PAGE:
10 Things to Do When Your Child Isn’t Reading Fluently

help child read fluently

Fluency is the ability to read with speed, accuracy, and expression. In order to become a confident reader who reads for meaning and enjoyment, children need to be able to read fluently, both silently and aloud.

Children often receive a lot of support in learning how to decode, but once they master the basics many receive few strategies to help them with fluency. A lack of fluency can make stories disjointed and lead to a great deal of frustration, even discouraging the reader from reading altogether.

Here are ten things you can do to help your child become a fluent and confident reader.

1. Know the signs – Be aware of clues that your child is having problems with fluency. Common signs include reading without expression, stumbling while reading aloud, reading aloud very slowly or at a mixed rate, ignoring punctuation, and moving the mouth while reading silently.

2. Make a habit of ‘buddy’ reading – The easiest and most effective way to help your child improve their fluency is by sitting down together and reading. Pair up as reading buddies every day, and take turns reading aloud. Your reading will provide a model of what fluent reading sounds like.

3. ‘Copycat’ (echo) reading – While reading together, ask your child to play ‘copycat’. Read one passage at a time and have your child read it back to you, matching your voice and intonation. This provides them with a vocal model of fluent reading that they can emulate.

4. Follow the finger – Encourage your child to follow the words on the page with their finger as you read them aloud. This will help them build stronger connections between spoken words and their written form.

5. Learn certain texts by heart – Learning and reciting short and fun texts, such as song lyrics, nursery rhymes and poems are great for building your child’s confidence, and helps them to become familiar with the rhythm of fluent reading.

6. Take breaks – If your child is stumbling a lot, let them rest. Forcing them to continue reading will only increase their frustration. Instead, close the book and acknowledge how hard they are trying. You can also turn back to a page they feel more confident about, and invite them to read it again.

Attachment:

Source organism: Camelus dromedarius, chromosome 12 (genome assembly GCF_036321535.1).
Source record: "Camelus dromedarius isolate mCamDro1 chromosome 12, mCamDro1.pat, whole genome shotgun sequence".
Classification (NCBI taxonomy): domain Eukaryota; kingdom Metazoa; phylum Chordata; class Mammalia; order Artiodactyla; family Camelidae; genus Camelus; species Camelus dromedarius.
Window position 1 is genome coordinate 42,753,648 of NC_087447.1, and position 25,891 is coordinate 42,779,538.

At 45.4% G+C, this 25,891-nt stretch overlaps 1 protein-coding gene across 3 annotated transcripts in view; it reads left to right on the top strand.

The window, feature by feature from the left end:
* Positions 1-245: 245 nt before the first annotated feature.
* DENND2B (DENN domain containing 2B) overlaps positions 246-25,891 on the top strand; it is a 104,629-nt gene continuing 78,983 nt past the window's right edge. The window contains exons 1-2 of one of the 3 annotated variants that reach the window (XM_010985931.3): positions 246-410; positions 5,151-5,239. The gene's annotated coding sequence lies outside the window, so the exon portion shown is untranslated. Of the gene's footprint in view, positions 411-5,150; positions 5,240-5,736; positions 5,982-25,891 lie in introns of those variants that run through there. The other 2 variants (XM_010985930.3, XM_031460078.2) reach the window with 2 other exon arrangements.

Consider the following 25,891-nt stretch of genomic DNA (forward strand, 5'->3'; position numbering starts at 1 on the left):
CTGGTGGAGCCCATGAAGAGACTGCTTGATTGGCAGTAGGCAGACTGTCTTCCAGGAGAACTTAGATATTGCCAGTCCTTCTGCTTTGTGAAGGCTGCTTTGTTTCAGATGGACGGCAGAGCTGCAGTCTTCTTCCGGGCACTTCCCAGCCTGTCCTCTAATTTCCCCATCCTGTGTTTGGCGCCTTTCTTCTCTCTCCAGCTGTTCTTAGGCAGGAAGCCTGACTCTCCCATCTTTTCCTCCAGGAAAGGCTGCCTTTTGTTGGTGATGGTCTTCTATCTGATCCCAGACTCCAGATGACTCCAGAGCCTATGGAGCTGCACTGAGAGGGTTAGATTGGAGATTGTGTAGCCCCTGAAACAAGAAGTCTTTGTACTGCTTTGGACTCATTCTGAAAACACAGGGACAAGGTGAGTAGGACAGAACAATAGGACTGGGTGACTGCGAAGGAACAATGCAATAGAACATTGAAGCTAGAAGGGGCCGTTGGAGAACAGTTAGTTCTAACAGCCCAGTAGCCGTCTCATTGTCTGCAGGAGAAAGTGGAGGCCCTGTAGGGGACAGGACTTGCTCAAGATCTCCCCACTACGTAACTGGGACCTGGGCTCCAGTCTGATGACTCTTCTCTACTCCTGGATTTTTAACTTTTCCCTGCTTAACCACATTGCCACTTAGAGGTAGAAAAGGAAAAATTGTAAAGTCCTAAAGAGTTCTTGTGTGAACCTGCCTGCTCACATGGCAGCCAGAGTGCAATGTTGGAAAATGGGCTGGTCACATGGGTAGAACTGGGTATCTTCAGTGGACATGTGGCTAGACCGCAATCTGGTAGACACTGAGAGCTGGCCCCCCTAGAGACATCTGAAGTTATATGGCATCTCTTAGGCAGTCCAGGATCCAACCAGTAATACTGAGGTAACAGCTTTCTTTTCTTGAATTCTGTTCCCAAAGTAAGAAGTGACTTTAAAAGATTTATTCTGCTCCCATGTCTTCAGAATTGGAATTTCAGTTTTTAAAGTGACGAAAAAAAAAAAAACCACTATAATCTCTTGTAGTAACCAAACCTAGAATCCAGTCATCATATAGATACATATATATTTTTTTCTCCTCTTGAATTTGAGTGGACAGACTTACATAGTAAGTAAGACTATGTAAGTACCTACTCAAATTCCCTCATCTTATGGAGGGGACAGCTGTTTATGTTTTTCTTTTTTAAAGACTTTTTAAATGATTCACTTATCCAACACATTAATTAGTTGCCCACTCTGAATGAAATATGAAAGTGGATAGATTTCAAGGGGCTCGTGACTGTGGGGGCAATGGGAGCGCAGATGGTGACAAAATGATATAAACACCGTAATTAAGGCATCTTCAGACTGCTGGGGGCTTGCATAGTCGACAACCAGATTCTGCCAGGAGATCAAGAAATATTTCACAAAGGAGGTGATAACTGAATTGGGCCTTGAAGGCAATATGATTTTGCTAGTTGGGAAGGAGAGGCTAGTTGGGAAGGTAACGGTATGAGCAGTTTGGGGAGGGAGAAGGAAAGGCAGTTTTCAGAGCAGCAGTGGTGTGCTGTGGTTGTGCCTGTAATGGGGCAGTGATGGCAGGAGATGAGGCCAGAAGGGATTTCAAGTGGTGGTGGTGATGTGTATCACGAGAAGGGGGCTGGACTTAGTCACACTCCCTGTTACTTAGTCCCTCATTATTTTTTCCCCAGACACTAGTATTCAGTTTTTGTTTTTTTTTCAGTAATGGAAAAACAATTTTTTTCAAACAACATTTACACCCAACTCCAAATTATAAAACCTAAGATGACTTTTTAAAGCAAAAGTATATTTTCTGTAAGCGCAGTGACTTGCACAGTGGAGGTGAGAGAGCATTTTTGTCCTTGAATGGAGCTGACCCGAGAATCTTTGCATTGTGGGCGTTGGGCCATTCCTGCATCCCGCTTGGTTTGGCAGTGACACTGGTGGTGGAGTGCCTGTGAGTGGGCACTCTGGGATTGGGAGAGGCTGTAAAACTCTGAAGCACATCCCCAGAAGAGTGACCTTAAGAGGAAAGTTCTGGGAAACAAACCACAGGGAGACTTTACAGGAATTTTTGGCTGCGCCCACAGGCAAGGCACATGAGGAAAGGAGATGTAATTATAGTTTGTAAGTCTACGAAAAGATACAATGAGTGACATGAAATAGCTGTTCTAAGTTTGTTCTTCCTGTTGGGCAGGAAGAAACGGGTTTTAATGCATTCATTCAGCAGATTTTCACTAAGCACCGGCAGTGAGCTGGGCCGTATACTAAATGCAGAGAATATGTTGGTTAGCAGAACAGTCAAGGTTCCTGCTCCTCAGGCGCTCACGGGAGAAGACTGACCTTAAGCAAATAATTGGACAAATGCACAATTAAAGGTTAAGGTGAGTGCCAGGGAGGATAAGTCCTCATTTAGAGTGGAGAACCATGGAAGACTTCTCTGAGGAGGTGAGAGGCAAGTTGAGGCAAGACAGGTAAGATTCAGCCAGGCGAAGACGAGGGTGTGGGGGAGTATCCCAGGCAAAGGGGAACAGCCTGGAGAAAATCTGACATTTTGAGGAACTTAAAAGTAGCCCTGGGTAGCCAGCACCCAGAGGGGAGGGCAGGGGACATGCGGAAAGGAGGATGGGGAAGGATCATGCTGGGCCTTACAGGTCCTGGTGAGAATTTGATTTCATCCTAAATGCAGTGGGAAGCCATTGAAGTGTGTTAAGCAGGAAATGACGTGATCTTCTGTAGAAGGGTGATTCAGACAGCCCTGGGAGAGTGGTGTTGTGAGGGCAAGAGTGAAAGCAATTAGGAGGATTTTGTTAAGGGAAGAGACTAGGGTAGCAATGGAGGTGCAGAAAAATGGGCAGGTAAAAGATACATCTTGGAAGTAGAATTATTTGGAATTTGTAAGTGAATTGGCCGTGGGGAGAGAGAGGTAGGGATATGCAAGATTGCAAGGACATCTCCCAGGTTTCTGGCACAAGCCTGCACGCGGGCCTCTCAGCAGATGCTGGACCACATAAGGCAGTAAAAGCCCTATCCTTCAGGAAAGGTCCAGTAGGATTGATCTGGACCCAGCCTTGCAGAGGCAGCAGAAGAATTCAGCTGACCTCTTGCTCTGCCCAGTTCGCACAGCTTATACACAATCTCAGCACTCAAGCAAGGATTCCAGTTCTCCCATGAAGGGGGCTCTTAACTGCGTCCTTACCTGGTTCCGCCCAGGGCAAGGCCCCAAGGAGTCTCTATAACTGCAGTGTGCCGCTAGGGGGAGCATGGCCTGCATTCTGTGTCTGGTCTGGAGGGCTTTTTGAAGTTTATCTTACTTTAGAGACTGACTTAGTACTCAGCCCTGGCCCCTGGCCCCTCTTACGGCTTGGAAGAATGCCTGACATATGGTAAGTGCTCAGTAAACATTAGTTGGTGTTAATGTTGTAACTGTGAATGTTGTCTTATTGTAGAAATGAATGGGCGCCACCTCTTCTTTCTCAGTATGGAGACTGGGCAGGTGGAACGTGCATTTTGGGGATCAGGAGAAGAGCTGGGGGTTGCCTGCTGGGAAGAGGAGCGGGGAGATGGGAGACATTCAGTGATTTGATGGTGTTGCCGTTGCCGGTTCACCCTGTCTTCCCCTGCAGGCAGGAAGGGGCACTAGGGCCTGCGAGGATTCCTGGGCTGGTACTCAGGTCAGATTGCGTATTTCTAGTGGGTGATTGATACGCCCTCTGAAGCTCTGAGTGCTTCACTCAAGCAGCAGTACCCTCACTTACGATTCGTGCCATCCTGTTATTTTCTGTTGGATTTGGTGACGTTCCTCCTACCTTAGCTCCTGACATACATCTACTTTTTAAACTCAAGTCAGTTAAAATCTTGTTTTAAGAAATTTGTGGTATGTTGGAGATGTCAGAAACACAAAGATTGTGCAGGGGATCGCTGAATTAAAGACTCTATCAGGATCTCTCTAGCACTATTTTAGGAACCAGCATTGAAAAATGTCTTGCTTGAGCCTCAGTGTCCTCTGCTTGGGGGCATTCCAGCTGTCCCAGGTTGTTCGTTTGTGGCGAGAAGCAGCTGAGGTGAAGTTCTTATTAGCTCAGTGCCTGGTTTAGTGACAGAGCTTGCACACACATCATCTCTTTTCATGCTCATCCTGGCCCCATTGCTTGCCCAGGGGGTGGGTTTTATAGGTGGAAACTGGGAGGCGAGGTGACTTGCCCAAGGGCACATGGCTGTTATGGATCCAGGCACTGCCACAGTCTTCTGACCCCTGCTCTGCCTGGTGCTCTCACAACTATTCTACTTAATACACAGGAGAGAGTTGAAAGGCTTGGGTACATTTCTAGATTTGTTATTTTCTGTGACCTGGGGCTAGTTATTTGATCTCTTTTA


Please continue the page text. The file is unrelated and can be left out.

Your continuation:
7. Use audio books – Listening to what a fluent and expressive reader sounds like is important for building fluency. Audio books are a great tool for exposing your child to fluent reading, and are particularly helpful for reluctant readers, who can listen to the audio while following the text on the page.

8. Reread best-loved books – Practice makes perfect. It doesn’t matter how often your child wants to read a certain book; rereading the books they love makes valuable practice for becoming a fluent reader. With each reading, your child will become faster, more confident, and more expressive.

9. Throw in the theatrics – Dramatic play is a wonderful way to build essential early reading skills. Help your child write a short script and have fun rehearsing the lines. Invite other family members and friends to join in, and don’t forget to be silly and expressive to model fluency.

10. Hit record – Use a tape recorder or voice recording app to create audio books at home. Your child can read a book they love, or read aloud an original story they’ve come up with. You can even take turns reading aloud certain passages. This is a great motivator for your child to perfect their pace, expression, volume, and accuracy.

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2 thoughts on “10 Things to Do When Your Child Isn’t Reading Fluently

  1. My son will be 10 in January and still struggles to read. He reads the first letter and guesses the rest of the word. If he slows down and sounds out the letters he’ll get the word perfect. He hates reading and sees it as a chore. He loves his video games but doesn’t read instructions so struggles to even complete the game. I’m really lost on how to help him

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    • Hi Katie,

      There are a few possible reasons why your son may still be guessing at words.

      Guessing is a common strategy for children who have missed out on early phonics instruction. They are most likely to have been taught the whole word method or to read sight words without decoding. The child gets used to looking at the initial sound, the shape of the word and neglects to sound out the middle parts. It often has little to do with being lazy or disinterested in reading – but you can see why reading becomes meaningless if you don’t comprehend the text.

      Additionally, your son may not have been taught how to use context clues. Fluent readers don’t need to decode every sound but can look at the shape of the word and use the words around it to determine its meaning. Not all children acquire this skill and continue to stab at words that are completely out of context.

      It’s really worth having a chat with your child’s teacher. They will be in a better position to assess why he is still guessing.The teacher should also test your son’s ability to use context clues when reading.

      This is a topic we will be covering in more detail soon on the Reading Eggs blog. To receive email alerts when new posts are published you can subscribe to the Reading Eggs blog on the right hand side of the page.

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